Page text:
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Alone in the Dark Reviewed by Cyril Lachel on . Alone in the Dark could have been amazing. It could have been one of the best survival horror games since Resident Evil 4. It could have been a real showpiece for what the Xbox 360 could do. But instead it's marred by confusing controls, terrible gameplay, abysmal camera angles and, worst of all, a character I couldn't stand. Then again it does let you skip as far ahead as you want to without actually playing the game. That's something, right? Rating: 50%
Alone in the Dark
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  • Review Score:

  • C
Never in my life have I been so conflicted about reviewing a game. Even though I have reviewed literally hundreds of games, I have never been as torn as I am right now. In some regards Alone in the Dark is a masterful accomplishment that should be noticed and honored. But at the exact same time it's one of the most broken and frustrating games I have ever experienced. It's neither the best game of the year nor is it the worst, but I'm finding it almost impossible to put my pure hatred for the game on paper.

But let's not get ahead of ourselves. Despite not having a number next it its name or a subtitle of some sort, Alone in the Dark is actually the fifth game in this long-running adventure/survival horror franchise. While never as popular as the games that came after it, Alone in the Dark had a hand in crafting such fright fests as Resident Evil and Silent Hill. With a huge budget, some sharp graphics and an intriguing storyline, it looked like Alone in the Dark was poised to reboot the franchise and introduce a whole new generation of gamers to Edward Carnby.

Alone in the Dark (Xbox 360)

Despite its shortcomings, Alone in the Dark has one of the most exhilarating first acts of all time. Picture this; you just woke in a mysterious building with a bunch of monks holding you and some old guy hostage. Before long the building starts to come alive (so to speak) and horrible things start to happen to your captures. Free at least, Edward Carnby (who conveniently can't remember who he is or how he got here) is forced to escape this building before it crumbles to the ground. But don't look now; because your adventure doesn't end when you escape this evil building ... it's only the beginning.

The set-up's tension is only made more urgent when you realize that it's not just the building that is doing strange (and destructive) things ... it's all of Manhattan! Giant roots are starting to pop up out of the ground, buildings are collapsing all around your head and the whole city seems to be in utter chaos. As far as set-ups go, this is one of the most intriguing. With the game's amazing graphics and real sense of danger, Alone in the Dark managed to keep me captivated early on. I couldn't wait to see what was going on in New York City, who those monk characters were and where this adventure was going to lead me.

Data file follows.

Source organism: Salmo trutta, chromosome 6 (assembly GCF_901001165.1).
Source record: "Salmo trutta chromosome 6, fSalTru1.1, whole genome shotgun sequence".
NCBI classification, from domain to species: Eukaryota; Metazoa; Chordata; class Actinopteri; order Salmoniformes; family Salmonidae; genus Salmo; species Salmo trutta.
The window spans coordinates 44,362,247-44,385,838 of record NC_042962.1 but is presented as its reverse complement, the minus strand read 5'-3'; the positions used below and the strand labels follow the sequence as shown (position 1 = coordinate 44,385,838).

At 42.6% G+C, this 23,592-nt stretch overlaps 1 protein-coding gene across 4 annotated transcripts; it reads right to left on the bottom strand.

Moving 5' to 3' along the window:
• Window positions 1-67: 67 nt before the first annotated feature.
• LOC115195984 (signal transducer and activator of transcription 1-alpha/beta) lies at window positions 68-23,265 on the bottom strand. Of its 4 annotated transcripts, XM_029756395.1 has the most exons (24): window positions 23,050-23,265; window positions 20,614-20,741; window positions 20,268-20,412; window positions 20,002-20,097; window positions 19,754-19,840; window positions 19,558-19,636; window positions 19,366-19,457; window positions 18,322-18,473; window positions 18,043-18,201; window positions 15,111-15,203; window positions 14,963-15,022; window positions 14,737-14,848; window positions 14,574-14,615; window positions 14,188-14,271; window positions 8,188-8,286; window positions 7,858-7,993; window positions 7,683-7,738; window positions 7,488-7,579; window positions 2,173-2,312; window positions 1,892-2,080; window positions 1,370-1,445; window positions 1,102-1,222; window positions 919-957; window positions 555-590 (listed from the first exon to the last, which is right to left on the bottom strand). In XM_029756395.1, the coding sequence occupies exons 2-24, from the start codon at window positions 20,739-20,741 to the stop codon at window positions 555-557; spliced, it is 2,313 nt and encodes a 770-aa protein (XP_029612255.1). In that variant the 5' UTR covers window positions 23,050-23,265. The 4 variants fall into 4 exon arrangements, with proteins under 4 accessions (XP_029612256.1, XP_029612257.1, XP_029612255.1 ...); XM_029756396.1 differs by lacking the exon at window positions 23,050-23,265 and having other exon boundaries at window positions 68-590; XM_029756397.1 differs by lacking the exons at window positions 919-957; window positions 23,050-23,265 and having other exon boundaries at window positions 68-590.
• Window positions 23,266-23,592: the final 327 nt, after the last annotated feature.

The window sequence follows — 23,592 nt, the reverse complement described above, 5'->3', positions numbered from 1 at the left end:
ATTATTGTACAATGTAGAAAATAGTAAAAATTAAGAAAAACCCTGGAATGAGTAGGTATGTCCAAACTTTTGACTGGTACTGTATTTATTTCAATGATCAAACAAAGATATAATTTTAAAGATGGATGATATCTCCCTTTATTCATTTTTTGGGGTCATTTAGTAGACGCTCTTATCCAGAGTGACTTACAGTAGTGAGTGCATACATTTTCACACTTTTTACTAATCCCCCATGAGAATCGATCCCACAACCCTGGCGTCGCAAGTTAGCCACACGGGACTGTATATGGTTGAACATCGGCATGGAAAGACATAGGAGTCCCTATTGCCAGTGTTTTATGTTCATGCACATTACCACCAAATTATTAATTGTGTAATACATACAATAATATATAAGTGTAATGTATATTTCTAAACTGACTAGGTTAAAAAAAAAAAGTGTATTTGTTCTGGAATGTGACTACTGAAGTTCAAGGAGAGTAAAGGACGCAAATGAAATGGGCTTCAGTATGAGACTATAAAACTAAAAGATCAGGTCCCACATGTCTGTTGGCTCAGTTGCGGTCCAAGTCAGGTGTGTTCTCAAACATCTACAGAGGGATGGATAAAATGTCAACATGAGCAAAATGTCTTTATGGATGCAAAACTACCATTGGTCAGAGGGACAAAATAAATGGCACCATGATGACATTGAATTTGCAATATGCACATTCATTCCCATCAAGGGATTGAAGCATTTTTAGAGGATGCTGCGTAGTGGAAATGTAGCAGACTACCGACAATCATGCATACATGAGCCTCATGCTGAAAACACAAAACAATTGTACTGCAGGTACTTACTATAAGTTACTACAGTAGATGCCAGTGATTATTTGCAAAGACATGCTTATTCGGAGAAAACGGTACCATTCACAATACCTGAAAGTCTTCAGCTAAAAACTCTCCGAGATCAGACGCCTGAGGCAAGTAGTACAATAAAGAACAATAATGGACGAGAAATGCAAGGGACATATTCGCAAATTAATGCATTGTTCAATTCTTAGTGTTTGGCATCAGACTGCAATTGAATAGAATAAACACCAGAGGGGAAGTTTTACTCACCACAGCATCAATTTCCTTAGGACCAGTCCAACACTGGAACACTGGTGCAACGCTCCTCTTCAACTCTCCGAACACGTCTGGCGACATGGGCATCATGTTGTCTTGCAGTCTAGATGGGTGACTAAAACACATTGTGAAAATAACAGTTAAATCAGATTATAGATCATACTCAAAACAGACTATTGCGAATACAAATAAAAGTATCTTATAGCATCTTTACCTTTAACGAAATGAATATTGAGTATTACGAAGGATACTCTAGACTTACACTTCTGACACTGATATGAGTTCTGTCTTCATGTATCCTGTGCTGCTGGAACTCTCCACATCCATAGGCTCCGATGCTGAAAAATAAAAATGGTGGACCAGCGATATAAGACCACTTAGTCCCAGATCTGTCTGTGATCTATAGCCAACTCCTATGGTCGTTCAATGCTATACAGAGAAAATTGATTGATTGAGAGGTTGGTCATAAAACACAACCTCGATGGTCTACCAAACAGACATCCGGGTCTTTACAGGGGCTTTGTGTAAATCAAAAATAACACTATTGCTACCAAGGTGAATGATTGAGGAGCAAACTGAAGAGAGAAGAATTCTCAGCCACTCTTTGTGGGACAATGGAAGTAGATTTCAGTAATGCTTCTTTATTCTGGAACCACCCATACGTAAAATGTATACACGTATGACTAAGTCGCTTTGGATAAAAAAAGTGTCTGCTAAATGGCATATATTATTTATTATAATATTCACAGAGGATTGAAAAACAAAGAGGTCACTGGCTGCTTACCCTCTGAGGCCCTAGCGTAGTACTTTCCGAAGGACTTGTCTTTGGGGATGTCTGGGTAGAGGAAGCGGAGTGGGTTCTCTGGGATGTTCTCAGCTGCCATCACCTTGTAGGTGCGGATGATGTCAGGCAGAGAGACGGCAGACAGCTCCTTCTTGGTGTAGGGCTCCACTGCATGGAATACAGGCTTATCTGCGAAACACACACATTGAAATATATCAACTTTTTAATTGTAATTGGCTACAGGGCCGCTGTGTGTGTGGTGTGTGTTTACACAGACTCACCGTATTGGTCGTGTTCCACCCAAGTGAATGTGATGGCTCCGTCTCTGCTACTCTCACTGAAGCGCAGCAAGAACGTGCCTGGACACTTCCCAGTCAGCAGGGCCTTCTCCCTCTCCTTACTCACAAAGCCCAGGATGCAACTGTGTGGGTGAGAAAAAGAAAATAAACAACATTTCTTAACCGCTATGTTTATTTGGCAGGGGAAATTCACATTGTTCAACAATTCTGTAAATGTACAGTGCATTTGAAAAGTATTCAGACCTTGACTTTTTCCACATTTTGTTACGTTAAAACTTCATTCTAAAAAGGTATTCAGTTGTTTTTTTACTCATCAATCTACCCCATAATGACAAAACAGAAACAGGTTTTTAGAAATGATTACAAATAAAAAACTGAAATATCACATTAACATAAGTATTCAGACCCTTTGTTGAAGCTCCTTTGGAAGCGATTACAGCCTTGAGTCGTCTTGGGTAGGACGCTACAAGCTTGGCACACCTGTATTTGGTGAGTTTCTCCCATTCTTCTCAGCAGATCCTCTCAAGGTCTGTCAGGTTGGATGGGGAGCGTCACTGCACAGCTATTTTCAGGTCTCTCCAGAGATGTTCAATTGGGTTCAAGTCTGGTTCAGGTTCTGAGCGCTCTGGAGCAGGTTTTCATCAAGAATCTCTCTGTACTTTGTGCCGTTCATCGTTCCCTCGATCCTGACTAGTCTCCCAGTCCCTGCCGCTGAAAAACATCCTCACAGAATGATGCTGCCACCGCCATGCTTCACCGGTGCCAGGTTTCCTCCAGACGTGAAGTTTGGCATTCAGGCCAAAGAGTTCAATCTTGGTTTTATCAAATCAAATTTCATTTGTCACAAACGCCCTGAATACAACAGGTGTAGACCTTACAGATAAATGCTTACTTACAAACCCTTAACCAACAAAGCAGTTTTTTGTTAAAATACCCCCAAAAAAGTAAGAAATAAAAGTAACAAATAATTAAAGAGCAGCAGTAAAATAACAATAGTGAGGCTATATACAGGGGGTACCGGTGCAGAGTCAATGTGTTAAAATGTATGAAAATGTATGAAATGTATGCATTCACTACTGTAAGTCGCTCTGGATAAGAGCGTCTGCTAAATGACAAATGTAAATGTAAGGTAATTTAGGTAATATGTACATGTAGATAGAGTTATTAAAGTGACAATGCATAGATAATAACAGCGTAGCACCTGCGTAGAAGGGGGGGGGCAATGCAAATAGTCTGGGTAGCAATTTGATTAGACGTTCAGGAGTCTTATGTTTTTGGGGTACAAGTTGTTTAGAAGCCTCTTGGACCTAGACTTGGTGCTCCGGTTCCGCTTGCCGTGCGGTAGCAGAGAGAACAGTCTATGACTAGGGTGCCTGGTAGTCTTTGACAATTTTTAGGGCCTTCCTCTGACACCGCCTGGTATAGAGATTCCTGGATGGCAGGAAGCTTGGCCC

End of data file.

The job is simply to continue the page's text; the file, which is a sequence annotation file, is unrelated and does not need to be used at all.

And herein lies the problem with the game, from this set-up you might think that I was having a great time. And you know, for the first hour or two I was having a lot of fun. But like so many things in life, once you get over the high tension and exciting danger, you start to see how the game starts to come apart at the seams. The things you start to forgive in the first couple hours end up coming back to you and haunting you, to the point where this game feels more like a chore to play through. And this is my conflict, for everything that it does extremely well, there is at least one thing that is does so poorly that it makes you not want to go on. But then, you've come this far, don't you want to see how it all ends?

Alone in the Dark (Xbox 360)

Alone in the Dark was originally designed to be an episodic release ... and it shows. While the game fits together, it's clear that each episode tells a unique part of the story and almost always ends on some big cliffhanger. On top of that, players are even treated to end credits each and every time they complete one of the game's episodes. It's a shame that Atari wasn't able to fix some of the technical problems that plague this title, because the story is solid and there's a nice sense of pace to the game. If this had been done better it would have made for a memorable eight-part game.

For me the game starts to unravel at the end of the second episode, in a sequence that had me driving through the streets of Manhattan doing my best to avoid giant roots, falling buildings and flaming busses. In total this driving sequence is no more than four or five minutes, it's an extremely brief part of the game that looks cool and does a good job setting up the next episode. But for whatever reason this short five minute long sequence ended up taking me more than an hour to beat. It wasn't my driving that was the problem; instead it was the game's rampant glitches that ruined it for me, a few that actually made it impossible to complete the level. After going through it flawlessly a dozen times, I decided to do some investigating to see why I kept dying at the end. Come to find out that the problem wasn't my driving ... but rather the game not being able to load part of the level fast enough. I literally had to pause the game and wait for a few seconds to let the level fully load, or else I died.
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